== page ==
Here I want to talk about an alternative to creating blocks of text that eliminates the "jumping" effect when editing. Generally to avoid this, one might generate a legend view where each piece of the note is an individual line of text.  Yes, this will prevent the "jumping"; however, not very efficient when you have to edit.  Therefore our office has moved to using schedules to better help with this task. I have outlined our process below.


First we generate our schedule by choosing an object category that is not used in our day-to-day workflow.  In our case, this is the Mass category.  The next step is important, but easy to miss. Once you have decided on your category, choose the Schedule Keys radial button.  By assigning this schedule as a schedule key, you can insert rows as needed without having the physical object in the model. Next, give your schedule an appropriate name.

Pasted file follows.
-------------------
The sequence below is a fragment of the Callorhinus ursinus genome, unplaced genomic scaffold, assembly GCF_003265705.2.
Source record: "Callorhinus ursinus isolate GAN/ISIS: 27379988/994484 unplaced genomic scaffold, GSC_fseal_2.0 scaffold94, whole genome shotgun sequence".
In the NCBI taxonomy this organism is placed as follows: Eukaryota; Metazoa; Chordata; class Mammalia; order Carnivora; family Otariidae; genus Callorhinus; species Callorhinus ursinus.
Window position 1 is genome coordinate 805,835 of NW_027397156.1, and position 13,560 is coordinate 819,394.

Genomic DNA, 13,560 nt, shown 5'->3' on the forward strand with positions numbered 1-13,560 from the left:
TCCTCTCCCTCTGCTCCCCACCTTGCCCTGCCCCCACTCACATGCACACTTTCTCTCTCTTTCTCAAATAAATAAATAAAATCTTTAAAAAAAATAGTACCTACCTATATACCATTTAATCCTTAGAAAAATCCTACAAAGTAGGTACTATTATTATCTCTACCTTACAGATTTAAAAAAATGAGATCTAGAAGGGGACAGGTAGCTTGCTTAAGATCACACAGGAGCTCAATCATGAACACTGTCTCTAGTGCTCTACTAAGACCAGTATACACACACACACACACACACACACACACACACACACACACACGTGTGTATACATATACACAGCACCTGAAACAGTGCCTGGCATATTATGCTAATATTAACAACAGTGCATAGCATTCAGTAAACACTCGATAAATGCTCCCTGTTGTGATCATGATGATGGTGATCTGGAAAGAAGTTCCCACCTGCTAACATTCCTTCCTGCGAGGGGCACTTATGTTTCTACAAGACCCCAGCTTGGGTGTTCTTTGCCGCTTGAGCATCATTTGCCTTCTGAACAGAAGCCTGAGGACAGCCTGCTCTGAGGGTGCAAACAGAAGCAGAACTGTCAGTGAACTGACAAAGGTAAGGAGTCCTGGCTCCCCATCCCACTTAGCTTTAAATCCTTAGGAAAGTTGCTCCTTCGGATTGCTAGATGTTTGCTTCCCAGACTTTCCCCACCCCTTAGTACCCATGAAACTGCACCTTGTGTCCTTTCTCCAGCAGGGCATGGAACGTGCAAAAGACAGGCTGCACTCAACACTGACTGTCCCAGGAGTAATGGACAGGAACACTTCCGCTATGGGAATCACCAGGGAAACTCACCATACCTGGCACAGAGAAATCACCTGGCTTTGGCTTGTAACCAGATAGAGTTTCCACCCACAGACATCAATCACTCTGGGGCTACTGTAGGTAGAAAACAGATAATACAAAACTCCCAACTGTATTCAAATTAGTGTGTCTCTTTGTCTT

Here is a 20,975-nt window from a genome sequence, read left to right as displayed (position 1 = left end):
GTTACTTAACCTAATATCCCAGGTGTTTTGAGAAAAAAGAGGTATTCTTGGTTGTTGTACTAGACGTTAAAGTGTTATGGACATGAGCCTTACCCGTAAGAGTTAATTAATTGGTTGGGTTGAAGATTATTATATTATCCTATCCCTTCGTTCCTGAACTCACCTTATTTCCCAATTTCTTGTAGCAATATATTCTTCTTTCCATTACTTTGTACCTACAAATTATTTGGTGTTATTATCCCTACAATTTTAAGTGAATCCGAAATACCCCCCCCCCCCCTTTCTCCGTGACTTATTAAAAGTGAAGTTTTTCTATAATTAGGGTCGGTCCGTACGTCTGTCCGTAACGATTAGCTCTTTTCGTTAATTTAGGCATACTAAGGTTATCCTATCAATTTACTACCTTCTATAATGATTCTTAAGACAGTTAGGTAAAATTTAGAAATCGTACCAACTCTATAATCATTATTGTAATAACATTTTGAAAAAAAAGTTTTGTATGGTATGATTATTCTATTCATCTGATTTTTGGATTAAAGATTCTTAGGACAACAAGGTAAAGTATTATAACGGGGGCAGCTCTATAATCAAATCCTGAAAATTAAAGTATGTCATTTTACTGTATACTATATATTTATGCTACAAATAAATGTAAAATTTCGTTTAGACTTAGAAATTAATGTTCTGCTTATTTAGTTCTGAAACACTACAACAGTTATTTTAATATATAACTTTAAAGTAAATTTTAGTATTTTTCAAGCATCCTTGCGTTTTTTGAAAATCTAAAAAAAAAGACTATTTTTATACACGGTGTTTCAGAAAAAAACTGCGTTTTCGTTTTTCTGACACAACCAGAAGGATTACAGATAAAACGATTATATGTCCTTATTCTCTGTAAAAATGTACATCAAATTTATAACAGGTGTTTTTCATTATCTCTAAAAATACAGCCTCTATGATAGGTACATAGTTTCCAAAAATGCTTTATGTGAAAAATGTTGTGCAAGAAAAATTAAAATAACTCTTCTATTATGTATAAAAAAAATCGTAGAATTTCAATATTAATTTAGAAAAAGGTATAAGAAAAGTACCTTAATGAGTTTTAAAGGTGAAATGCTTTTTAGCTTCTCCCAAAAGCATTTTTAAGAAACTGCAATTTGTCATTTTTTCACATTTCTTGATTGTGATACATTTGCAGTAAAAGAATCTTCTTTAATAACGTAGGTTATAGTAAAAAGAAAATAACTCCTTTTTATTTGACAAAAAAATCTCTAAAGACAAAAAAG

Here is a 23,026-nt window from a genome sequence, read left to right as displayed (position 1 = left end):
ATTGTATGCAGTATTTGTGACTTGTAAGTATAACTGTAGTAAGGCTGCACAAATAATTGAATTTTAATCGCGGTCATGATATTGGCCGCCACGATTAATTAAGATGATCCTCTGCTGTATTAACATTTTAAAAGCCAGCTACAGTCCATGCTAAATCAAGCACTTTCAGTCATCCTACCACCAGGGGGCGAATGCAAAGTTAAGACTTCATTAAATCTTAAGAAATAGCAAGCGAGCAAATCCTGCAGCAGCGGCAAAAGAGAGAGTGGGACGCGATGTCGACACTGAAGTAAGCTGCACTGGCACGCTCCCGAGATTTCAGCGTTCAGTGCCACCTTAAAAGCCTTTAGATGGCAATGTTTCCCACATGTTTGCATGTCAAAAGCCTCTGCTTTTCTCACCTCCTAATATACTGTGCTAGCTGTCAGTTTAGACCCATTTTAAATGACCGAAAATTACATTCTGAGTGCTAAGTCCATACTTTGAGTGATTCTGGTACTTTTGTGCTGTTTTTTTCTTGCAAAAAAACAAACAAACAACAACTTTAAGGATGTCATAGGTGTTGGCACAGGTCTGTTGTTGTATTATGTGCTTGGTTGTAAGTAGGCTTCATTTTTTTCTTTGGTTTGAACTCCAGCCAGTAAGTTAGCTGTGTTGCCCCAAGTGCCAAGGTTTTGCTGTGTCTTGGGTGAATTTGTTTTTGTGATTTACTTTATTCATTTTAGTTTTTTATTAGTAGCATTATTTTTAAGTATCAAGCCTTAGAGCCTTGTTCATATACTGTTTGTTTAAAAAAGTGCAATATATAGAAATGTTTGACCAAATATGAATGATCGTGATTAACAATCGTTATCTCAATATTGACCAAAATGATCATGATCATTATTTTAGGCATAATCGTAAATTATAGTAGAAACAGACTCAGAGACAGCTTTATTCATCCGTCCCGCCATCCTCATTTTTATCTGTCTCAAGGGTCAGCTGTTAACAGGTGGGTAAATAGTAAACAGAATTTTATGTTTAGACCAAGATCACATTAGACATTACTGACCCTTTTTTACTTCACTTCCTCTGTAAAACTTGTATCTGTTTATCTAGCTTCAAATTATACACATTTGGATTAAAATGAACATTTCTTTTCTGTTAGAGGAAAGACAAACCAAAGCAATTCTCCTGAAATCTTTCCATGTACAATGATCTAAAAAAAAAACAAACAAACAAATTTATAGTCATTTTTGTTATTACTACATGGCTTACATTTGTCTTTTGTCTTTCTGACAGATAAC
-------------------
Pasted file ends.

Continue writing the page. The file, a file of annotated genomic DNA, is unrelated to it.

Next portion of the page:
Next you will define your schedule properties, and this is where you have to be careful. You will notice that your Available Fields are limited to Comments.  Well this is great, but if I have more than one of these type of schedules (ie. GENERAL PARTITION NOTES, GENERAL DEMOLITION NOTES, etc..) you will notice that the Comments field is no longer available.  When dealing with key schedules of the same category, you can only use a parameter once.  What I like to do is create a unique parameter for each one of these general schedules I create.  In this case I will create a parameter called Gen Dwg Notes.  Be sure to change the Type of Parameter to "Text" as this defaults to Length.

Now that the schedule is created, I rename the header to "GENERAL DRAWING NOTES", sort the schedule by key name, and modify my formatting and appearance to office standards.  Now I am free to add and remove rows as needed.

This method is really nice because it makes it easy to manage, sort and organize your notes.  Because this is a schedule, you can place them on multiple sheets (if needed) and updating one will update them all.

A finished schedule might look like:
Make it, don't fake it.